[eDebate] ans Hoe
Wed Jul 18 21:15:25 CDT 2007
Josh: "It doesnt take that much time or smarts to figure out that: a) non-policy topics have "policy implications" b) criteria functions a bit like K frameworks c) Whole res/Hasty G has some issues"
Mike: so you are telling us that if there is a non-policy resolution, ALL of the Michigan teams will get worked EVERY ROUND by EVERY team that attends the Wyoming coop?
Josh: "I am really skeptical that somehow, if a non-policy resolution passed it would change things substantially....On my second non-policy topic ever I won CEDA nationals...Again, I had GREAT help from CEDA veterans...But its not brain surgery."
Mike: yeesh. you guys were good but Boggs and Molden had your number all year. we all know that winning nats takes work, talent, and ... luck. but i won't help you marginalize you and Charlie's achievement. if you don't think it was much of an achievement, we will have to disagree...
also, Josh, you were competing in what, your 6th year of debate? for one of the premier programs in CEDA. and it pains me greatly to write this... but... you... are... pretty... smart... so don't make it sound like you just got out of bed and joined the Podunk College team on a whim, got your recipe box together and won nationals... even though your experience and program gave you a huge leg up over almost everyone you were competing against, you still struggled like a seabird caught in an oilslick most of the year...
also, my senior year, Scott Parsons and John Lapham decided to go to the NDT qualifier at Northwestern 2 weeks before the tournament, on the topic of US military commitments to Europe, without a single debate on the resolution. all SIU CEDA backfiles except cutting one book by Lane. they qualified to the NDT. at the NDT they went 4-4, not clearing by 1 ballot. That doesn't show that policy resolutions don't require research or that NDT debaters are stupid or any other damn thing. My point here is that there are all sorts of freaky anecdotal occurrences which don't show a damn thing other than freaky stuff happens.
Josh: "I know the mere threat of a non-policy resolution almost squashed the evil merger...But its really not that different...Certainly not enough so that good coaches in the "policy" world will suddenly become helpless and old school CEDA coaches will take over the corridors of national circuit power."
Mike: I agree. I do think it would equalize things some though.
Josh: "CEDA membership was massively falling off PRIOR to the MERGER. I keep saying this and nobody even bothers to respond."
Mike: wow, you have a really shitty flow, man. did Mallard have to keep it for you or something?
This week I 1) quoted: http://www.ndtceda.com/pipermail/edebate/2007-July/071489.html and 2) repeated: http://www.ndtceda.com/pipermail/edebate/2007-July/071548.html
an argument made by Ken Broda-Bahm in 1999 that crushes your claim.
once again: the CEDA decline in participation coincides with a) the 4 or 5 years immediately preceding the merger, in which the topics became increasingly policy oriented and b) the years after the merger. So your argument is TURNED, old man. the pre-merger decline in participation begins as resolutions have increasingly obvious "policy implications", accelerates as the resolutions actually become "policy resolutions" and continues apace after the merger locks us in. Papa Duke did teach you what a "turn" is, didn't he?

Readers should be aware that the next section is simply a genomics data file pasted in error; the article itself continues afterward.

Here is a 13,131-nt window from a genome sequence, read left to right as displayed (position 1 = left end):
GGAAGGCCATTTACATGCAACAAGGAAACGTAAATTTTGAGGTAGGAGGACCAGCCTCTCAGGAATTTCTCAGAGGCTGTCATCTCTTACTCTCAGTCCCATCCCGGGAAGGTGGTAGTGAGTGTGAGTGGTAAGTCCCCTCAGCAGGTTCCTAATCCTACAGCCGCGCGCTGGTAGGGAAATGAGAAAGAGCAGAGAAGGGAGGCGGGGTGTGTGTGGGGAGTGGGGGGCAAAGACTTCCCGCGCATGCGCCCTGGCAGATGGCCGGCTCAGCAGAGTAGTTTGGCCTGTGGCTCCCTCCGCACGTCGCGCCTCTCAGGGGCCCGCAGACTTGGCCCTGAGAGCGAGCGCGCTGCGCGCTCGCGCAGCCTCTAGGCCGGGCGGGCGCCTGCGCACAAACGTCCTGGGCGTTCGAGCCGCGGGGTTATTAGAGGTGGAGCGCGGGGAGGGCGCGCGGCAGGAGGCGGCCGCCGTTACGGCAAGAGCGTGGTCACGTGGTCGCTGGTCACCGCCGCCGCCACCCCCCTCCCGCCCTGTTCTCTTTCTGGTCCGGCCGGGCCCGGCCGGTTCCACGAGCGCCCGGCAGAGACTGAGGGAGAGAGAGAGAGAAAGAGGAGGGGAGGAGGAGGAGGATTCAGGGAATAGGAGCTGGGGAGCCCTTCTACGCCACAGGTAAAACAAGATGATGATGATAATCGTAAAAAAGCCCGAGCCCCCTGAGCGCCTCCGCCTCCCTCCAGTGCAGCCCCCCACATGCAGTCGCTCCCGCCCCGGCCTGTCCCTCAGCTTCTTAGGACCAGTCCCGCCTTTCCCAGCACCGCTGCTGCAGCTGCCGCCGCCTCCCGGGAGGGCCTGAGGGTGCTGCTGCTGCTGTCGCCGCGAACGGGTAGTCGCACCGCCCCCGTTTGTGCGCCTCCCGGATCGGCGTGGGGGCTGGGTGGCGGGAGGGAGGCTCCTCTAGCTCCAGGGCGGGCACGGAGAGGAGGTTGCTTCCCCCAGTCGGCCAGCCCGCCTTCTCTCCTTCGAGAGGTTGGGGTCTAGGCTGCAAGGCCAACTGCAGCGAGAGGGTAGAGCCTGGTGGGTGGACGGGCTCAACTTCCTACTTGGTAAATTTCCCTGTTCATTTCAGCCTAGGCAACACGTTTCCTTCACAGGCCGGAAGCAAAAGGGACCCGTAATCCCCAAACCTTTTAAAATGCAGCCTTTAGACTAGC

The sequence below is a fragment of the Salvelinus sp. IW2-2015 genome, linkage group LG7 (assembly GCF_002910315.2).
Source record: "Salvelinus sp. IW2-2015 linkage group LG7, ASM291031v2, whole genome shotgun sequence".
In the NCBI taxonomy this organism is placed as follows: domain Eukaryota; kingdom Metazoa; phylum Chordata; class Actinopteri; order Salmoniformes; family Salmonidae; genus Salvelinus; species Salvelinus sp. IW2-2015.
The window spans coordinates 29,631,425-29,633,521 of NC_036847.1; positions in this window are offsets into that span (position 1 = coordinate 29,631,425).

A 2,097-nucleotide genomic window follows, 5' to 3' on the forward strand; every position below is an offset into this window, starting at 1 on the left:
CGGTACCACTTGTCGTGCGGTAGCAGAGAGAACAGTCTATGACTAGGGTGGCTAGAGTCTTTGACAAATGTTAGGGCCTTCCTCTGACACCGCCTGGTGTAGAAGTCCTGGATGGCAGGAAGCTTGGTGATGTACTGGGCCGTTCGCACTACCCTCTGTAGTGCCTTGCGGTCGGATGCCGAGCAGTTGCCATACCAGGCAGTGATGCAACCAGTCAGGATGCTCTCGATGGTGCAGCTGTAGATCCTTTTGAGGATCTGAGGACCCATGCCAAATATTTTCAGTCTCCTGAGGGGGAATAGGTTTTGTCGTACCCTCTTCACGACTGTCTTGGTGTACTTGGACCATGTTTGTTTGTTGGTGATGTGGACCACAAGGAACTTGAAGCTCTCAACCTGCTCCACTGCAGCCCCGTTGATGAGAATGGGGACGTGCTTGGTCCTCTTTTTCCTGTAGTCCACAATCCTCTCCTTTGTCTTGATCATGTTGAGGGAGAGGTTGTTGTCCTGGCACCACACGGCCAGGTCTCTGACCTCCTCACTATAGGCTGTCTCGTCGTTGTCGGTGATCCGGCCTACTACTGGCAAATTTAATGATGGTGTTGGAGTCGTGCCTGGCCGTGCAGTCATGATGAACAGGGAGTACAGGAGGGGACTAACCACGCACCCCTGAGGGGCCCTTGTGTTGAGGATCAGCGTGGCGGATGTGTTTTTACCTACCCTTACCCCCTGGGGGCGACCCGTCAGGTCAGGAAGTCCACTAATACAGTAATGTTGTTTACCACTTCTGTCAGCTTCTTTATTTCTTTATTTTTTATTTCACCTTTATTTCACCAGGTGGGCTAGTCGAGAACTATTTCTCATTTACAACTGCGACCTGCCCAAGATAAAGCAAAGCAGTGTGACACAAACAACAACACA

Josh: "There was an elite hierarchy of teams winning EVERY tournament, tournaments were dropping in numbers, CEDA nats was massively dropping in numbers (unless it was hosted in Cali). My senior year there were five teams that everyone would have agreed had a chance at winning CEDA nationals. This nostalgia is AHISTORIC."
Mike: The decline in participation started and accelerated as resolutions became more policy oriented. when that happened, more NDT folk crossed over and experienced high school debaters were drawn in too. This gave some programs a pretty big advantage over others on those resolutions and yeah, there was increasing domination by a few programs. The participation drops weren't much until a few years after Josh had won his nationals: by then "policy implications" was being run a lot because the resolutions had become pretty policy-oriented. The drops accelerated as we moved to actual policy resolutions. The drop has continued post merger. What is ahistorical is this attempted nonunique.
Josh: "I feel your pain, I really do....I love Marlow and Massey....I really do, but its not going back to the glorious past....Its really not."
Mike: hmmm, if we can't go back to the sweet spot of the CEDA middle years, can we at least avoid going back to the nightmare of the pre-merger NDT?
because, Josh, a decade is plenty of time for the way things have been done to turn things around. and.. it... has... not.
Josh: "Now, all that said, if a broader topic means some more kids debate....and we get some different perspectives....Great....But non-policy topics? Really? They kind of stunk...and they sure arent going to rearrange the power in this activity."
Mike: no, they probably won't rearrange the power in this activity. Experience is important and so are resources. But they will cut into that experience advantage and against some of the institutional advantage. And Josh, your opinion that they "stunk" was apparently not shared by the 200+ member programs in CEDA that fielded what, 320 teams at CEDA nats the year before you won? The resolutions you like... well... they are being debated by fewer and fewer programs and debaters... finally: is the problem that you are only recruiting debaters who can't debate anything but the same stuff they have already debated in high school? is that the problem?
Don't get caught with egg on your face. Play Chicktionary!??
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